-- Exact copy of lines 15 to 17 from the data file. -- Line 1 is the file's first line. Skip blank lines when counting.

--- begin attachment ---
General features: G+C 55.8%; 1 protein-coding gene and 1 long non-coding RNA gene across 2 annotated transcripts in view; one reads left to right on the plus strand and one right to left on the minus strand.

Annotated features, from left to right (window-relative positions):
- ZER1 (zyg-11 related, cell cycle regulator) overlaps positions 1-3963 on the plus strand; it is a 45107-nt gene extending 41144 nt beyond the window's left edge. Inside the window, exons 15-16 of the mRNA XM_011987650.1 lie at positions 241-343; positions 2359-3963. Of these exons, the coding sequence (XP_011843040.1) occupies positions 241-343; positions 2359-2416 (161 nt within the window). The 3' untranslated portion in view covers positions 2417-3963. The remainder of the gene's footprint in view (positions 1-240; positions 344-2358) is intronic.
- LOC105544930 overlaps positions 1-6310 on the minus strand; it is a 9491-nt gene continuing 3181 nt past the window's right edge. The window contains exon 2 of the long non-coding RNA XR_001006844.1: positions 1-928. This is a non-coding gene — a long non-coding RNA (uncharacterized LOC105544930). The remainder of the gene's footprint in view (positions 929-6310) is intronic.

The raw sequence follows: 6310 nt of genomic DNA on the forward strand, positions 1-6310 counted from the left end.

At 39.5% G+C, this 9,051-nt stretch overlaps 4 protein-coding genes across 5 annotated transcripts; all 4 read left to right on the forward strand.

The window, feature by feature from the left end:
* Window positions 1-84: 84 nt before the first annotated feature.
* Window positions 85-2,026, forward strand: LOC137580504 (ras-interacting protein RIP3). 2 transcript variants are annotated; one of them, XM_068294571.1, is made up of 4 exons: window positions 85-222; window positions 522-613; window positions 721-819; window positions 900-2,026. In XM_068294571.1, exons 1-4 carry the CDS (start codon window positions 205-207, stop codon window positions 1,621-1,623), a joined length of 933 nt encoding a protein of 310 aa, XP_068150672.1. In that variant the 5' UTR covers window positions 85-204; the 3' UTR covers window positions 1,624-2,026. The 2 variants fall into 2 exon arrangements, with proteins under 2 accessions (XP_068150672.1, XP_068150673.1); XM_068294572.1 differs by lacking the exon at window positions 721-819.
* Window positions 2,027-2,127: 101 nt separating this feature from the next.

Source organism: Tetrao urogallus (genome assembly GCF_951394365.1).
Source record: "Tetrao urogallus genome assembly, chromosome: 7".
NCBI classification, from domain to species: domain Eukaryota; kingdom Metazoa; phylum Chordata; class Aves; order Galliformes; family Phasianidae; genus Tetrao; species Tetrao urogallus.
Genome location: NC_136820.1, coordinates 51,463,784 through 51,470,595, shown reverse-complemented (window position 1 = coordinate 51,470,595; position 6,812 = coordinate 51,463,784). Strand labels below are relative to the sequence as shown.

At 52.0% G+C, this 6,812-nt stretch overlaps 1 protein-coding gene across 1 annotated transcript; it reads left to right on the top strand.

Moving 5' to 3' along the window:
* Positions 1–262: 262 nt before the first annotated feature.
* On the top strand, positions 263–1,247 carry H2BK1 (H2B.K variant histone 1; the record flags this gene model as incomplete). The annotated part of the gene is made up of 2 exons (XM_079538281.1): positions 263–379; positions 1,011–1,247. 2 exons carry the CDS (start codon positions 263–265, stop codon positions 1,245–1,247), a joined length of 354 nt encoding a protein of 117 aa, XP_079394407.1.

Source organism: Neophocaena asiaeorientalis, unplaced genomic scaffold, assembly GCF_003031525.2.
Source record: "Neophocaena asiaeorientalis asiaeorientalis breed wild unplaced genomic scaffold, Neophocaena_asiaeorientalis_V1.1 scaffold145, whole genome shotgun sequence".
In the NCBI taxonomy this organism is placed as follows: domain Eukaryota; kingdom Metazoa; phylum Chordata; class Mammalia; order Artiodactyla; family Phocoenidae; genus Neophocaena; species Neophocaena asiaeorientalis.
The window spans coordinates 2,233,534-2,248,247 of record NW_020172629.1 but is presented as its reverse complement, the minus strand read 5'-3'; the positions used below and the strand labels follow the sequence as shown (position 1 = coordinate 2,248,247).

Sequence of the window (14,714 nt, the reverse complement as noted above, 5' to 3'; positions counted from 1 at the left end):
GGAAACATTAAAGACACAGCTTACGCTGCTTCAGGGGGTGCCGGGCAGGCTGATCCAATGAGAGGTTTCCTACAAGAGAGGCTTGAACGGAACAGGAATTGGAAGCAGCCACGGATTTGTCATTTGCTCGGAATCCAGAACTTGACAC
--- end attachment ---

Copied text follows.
At 52.0% G+C, this 6,812-nt stretch overlaps 1 protein-coding gene across 1 annotated transcript; it reads left to right on the top strand.

Moving 5' to 3' along the window:
* Positions 1–262: 262 nt before the first annotated feature.